AAFP 2018: Managing Upper Respiratory Infections in Shelter Cats
Dr. Walden received her doctorate in veterinary medicine from North Carolina State University. She is a practicing veterinarian and a certified editor in the life sciences (ELS). She owns Walden Medical Writing, LLC, and writes and edits materials for healthcare professionals and the general public.
These stress reduction techniques decrease the incidence of URIs and improve the welfare of shelter cats.
Upper respiratory infections (URIs) are common in cats living in or recently adopted from shelters. At the 2018 annual conference of the American Association of Feline Practitioners, Jeannine Berger, DVM, DACVB, DACAW, CAWA, discussed stress reduction techniques that decrease the incidence of URIs and improve the welfare of shelter cats.
Latent feline herpesvirus 1 infection is often responsible for upper respiratory disease in cats, said Dr. Berger, vice president of rescue and welfare at the San Francisco SPCA. Because herpesvirus is activated by stress, reducing stress decreases upper respiratory disease. The same stress management techniques benefit cats that have been adopted recently, she said.
Dr. Berger discussed stress reduction in the context of the Five Freedoms, a framework for improving animal welfare. The San Francisco SPCA uses this model to help create stress-free environments for cats. Dr. Berger emphasized that the 5 elements are interconnected and equally important.
Freedom From Hunger and Thirst
Food intake reflects a cat’s stress level, so measuring food intake is a way to assess a cat’s risk of developing upper respiratory disease, Dr. Berger said. She recommended monitoring hospitalized or shelter-housed cats for anorexia and addressing low food intake early. She suggested separating food and litter boxes by at least 3 feet, decreasing disruptions such as cage cleaning (spot cleaning is less stressful than full cage cleaning), offering a buffet of food choices, and using a synthetic feline facial pheromone. She also recommended observing cats’ individual preferences; some like privacy but others appreciate attention during meals.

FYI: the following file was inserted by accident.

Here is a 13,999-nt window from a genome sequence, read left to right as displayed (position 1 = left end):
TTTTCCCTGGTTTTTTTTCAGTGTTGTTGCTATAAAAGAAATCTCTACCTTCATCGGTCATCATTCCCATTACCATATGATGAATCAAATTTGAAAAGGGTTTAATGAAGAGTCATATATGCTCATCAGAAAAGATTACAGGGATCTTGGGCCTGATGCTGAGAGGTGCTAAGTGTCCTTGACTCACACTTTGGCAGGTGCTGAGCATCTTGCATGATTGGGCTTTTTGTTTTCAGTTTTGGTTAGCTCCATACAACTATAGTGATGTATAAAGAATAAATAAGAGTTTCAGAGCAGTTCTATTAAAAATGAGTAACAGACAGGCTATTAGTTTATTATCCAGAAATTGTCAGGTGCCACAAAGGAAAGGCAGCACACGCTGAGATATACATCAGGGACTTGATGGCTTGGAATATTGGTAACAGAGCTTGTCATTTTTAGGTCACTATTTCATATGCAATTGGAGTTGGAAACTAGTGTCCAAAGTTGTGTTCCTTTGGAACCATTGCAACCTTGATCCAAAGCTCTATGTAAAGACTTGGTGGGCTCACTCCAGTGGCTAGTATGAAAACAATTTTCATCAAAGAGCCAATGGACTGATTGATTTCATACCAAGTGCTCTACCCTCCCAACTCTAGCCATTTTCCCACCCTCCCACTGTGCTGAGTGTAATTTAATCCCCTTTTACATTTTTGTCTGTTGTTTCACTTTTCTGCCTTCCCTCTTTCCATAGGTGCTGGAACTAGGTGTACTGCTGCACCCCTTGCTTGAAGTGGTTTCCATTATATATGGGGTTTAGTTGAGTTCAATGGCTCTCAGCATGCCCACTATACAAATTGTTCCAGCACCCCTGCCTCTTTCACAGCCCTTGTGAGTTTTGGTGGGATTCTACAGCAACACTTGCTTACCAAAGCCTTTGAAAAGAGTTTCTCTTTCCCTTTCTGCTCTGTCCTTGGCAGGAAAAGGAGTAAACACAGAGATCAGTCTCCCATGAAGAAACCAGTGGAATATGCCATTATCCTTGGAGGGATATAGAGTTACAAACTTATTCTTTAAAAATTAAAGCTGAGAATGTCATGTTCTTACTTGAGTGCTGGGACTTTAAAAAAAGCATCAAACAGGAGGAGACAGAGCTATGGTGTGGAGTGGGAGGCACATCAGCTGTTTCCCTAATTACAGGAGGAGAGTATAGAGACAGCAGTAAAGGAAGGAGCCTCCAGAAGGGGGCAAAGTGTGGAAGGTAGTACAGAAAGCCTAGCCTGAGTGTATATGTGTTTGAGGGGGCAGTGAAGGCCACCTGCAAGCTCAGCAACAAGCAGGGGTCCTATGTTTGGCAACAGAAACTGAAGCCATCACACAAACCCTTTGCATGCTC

- Cages, Stress, and Upper Respiratory Infection in Shelter Cats
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Freedom From Pain, Injury, and Disease
Feline herpesvirus 1, feline calicivirus, Chlamydophila felis, Mycoplasma felis, and Bordetella bronchiseptica are common causes of feline upper respiratory disease. These primary agents also cause respiratory irritation that predisposes cats to secondary bacterial infection. Dr. Berger pointed out, however, that not all cats with URIs need antibiotics. Feline URIs are typically spread via fomites and droplets, not by aerosol transmission. Reducing housing density and increasing the distance between cats can decrease droplet transmission, which generally occurs over only short distances, she said. Shelter vaccination protocols are designed to reduce the transmission of primary pathogens. Veterinarians who treat cats and kittens adopted from shelters should make new vaccination plans with clients and administer the vaccines that make sense for cats in their new environments, she said.
Freedom From Physical Discomfort
Dr. Berger discussed the ways a shelter’s capacity for care affects the incidence of feline URIs. Space is protective, she noted; as cage size increases, euthanasia rates decrease. Overcrowding and longer shelter stays are also risk factors for disease. Leaving some cages empty increases the distance between cats, reduces overcrowding, and actually increases the adoption rate, she said.
Freedom to Express Normal Behaviors
Shelters and new cat owners can encourage normal feline behaviors by providing hiding places, toys, and scratching posts. Synthetic feline pheromone can also be used as scent enrichment.
Freedom From Fear and Distress
Fear is debilitating, Dr. Berger said. Because being moved from place to place distresses cats, the San Francisco SPCA limits the number of areas to which cats are moved within the facility. She noted that moving to a new home is also stressful for shelter cats. She recommended that veterinarians help clients identify ways to reduce their new pets’ stress levels.
Dr. Walden is a medical writer and primary care veterinarian. She received her doctorate in veterinary medicine from North Carolina State University and completed an internship in small animal medicine and surgery at Auburn University. A certified editor in the life sciences (ELS), Dr. Walden owns Walden Medical Writing, LLC, and writes and edits materials for health care professionals and the general public.